Retirement Income Planning
Retirement Income Planning
A critical subset of financial planning is retirement planning, and a critical part of retirement planning is income planning.
“A successful retirement is based on income, not assets!”
Robert M. Ryerson – Retirement Income Certified Professional® (RICP)
- Interest rates are still at historic lows.
- How can you generate income in this environment?
- There are ways to generate income, even in this very low-interest rate environment.
There are only a few ways to generate or enjoy income streams that are guaranteed for life, but they are available and should be the foundational part of your retirement income planning efforts.
Asset Allocation and Asset Management
Once you get beyond building a savings buffer for emergencies or a “rainy day fund”, you enter the world of “investing”.
There are a countless number of possible investments to choose from, but the more common or most frequently used investments are (in no particular order):
- Education (your own or others)
- CDs/savings bonds/money markets
- Bonds – government/ municipal/ corporate/ foreign.
- Stocks – common/preferred/foreign.
- Mutual funds – open ended/ closed end/ ETFs.
- Annuities/guaranteed income contracts.
- Reits – all types of Real Estate related holdings.
- Limited partnerships/private equity/ hedge funds
- Rental/ investment real estate/ foreign real estate.
- Precious metals/ collectibles/ antiques/ art.
- Commodities/farmland/ timberland.
- Cryptocurrencies/ digital assets.
- Cash value life insurance policies.
- Philanthropy/ charitable causes
The most common investments for people trying to accumulate money for retirement are mutual funds or stocks. Most often these are held in tax-deferred accounts such as IRA’s or 401K’s or 403B’s.
The main problem with these types of holdings (and most others on the list) is that they can “fall asleep” or not perform well for prolonged periods of time.
A prolonged move up in prices in any of the assets on the list above is called a BULL MARKET.
A prolonged move down in prices in any of the assets on the list above is called a BEAR MARKET.
A bull market can go on for a number of years and occasionally can exceed a decade.
A bear market can go on for a number of years and occasionally can exceed a decade.
One of our biggest concerns for clients with money in retirement accounts, which they are planning to use for future income needs when they retire, is the fact that most of them are not aware of how devastating a prolonged bear market (or even a prolonged flat market) can be.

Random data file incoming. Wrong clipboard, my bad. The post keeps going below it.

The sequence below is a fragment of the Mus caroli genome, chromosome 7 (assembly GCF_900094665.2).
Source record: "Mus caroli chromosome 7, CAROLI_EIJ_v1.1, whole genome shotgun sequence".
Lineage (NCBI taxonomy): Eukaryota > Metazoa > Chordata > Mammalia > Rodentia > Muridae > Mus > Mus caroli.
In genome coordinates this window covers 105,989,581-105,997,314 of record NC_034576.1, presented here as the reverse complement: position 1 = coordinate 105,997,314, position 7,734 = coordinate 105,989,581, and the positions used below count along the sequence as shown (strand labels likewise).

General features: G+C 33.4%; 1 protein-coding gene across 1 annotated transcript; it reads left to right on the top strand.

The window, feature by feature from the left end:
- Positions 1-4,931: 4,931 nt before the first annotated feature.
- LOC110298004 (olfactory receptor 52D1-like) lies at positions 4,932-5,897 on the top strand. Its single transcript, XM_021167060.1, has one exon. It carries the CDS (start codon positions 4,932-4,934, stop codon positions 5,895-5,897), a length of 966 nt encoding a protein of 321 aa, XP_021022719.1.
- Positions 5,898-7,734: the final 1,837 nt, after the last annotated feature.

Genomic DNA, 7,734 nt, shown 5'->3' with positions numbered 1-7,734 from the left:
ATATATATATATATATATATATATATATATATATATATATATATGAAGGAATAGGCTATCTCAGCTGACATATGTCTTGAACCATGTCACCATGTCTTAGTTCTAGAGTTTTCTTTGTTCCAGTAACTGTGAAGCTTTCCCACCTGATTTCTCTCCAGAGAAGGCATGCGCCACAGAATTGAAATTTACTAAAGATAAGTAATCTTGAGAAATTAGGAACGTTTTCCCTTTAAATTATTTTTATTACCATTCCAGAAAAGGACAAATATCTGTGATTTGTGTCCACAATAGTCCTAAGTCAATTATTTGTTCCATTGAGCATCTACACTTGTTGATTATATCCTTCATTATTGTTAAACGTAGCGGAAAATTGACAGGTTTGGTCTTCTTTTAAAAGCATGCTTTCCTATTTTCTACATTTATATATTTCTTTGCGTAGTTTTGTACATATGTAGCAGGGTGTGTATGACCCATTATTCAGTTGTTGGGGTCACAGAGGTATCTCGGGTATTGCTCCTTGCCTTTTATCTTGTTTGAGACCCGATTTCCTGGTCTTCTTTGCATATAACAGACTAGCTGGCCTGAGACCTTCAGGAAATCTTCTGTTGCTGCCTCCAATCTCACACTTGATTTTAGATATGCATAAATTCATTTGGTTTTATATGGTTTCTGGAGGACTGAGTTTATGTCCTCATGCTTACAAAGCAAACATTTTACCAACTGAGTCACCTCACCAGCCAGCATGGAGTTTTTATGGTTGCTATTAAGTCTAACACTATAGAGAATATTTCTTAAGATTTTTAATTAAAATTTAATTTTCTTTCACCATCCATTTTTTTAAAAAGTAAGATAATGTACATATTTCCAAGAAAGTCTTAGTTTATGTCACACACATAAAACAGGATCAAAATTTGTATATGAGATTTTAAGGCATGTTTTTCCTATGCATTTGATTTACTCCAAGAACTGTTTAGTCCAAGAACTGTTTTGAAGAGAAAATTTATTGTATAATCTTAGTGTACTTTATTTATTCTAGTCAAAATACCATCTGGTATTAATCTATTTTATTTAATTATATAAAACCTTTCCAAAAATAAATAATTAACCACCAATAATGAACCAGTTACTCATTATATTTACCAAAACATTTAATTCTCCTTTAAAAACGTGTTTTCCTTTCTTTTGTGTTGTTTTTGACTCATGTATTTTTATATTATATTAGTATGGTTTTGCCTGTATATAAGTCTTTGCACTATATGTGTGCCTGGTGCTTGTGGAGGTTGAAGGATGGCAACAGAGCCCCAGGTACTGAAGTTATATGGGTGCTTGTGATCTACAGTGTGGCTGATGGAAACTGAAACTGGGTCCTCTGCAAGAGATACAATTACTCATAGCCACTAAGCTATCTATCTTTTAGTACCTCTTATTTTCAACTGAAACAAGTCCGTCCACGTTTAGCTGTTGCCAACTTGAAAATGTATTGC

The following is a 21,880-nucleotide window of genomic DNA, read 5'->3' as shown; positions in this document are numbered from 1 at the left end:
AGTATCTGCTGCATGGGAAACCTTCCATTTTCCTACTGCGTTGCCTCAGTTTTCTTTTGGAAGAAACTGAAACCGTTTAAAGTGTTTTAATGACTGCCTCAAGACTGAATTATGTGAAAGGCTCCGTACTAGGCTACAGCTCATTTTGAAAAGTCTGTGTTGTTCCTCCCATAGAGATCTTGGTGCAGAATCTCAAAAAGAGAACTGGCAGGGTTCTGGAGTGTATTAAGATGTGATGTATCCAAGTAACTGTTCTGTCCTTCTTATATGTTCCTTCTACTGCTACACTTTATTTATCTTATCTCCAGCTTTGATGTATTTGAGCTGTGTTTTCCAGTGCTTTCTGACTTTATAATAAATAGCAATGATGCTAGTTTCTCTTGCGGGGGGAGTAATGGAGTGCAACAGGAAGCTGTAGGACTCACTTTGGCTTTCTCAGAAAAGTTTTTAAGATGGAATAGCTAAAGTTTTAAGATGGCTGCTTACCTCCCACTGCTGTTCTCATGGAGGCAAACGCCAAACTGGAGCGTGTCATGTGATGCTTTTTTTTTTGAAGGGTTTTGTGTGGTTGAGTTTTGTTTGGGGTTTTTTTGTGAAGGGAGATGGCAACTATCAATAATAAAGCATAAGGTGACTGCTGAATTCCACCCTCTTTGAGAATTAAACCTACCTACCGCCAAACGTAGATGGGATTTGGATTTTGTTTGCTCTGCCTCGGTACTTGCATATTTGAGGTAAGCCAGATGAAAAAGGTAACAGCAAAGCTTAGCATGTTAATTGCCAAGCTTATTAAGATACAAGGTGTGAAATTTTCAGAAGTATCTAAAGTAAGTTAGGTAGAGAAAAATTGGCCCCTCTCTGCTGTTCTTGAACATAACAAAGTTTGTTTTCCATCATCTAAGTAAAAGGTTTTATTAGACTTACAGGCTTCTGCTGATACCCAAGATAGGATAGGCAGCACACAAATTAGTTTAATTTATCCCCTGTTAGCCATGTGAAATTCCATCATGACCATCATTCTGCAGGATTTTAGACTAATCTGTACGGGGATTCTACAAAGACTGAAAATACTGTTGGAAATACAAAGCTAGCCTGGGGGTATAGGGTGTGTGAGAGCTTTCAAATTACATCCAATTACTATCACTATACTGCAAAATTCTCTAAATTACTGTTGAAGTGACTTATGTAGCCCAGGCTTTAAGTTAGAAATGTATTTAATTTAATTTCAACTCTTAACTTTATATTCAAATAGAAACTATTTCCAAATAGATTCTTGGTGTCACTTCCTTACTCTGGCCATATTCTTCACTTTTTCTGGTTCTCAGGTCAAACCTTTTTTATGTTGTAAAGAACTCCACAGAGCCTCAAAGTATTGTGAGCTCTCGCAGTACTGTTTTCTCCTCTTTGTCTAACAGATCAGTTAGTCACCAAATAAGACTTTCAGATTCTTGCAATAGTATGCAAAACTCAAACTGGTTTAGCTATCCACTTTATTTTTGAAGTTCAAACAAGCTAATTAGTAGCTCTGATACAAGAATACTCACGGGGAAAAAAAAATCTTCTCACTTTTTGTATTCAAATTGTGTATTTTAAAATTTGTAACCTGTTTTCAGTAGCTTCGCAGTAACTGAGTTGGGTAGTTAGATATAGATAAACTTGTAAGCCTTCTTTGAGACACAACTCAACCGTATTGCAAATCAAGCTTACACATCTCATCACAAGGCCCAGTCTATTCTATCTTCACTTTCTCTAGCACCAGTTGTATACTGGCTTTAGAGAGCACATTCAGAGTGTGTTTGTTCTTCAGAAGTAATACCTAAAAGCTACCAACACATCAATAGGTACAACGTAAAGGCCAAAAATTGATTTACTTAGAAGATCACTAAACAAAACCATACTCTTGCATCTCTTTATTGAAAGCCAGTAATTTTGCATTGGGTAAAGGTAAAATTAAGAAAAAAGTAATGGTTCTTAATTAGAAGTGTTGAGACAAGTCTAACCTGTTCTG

As the table above makes clear, the markets do have regularly occurring down cycles called bear markets. These can be tied to economic downturns, or external shocks such as wars, terrorist attacks, debt and bank crises, etc. Historically, we suffer a bear market every 7 years, with an average decline in value of nearly 40%.
13 years of 0%! – As recently as 1996-2009, American stock and mutual fund investors suffered through a 13-year period in which they saw no net growth! If they were paying fees, then their returns were worse than 0%.
What if we hit another period of time in which the markets fall substantially, and take 5 or 10 or 15 years to recover? What impact would that have on your retirement? And your peace of mind?
BOND MARKET RISKS
Interest rates are near all time lows. As the chart above shows, if rates move up even a little from todays low levels, bond prices will fall significantly.
Bonds are in a bubble and are much riskier than normal today.
While no one can predict how long a bear market will take to recover from, it is extremely important for people nearing retirement, or just recently retired, to be aware of, and take steps to avoid these potentially long periods of time that can very negatively affect their retirement outlook and plans.
Rebuilding - How Long will it take?
Recessions often lead to market crashes or sharp declines. How long does it take to break even after a large financial loss in your portfolio?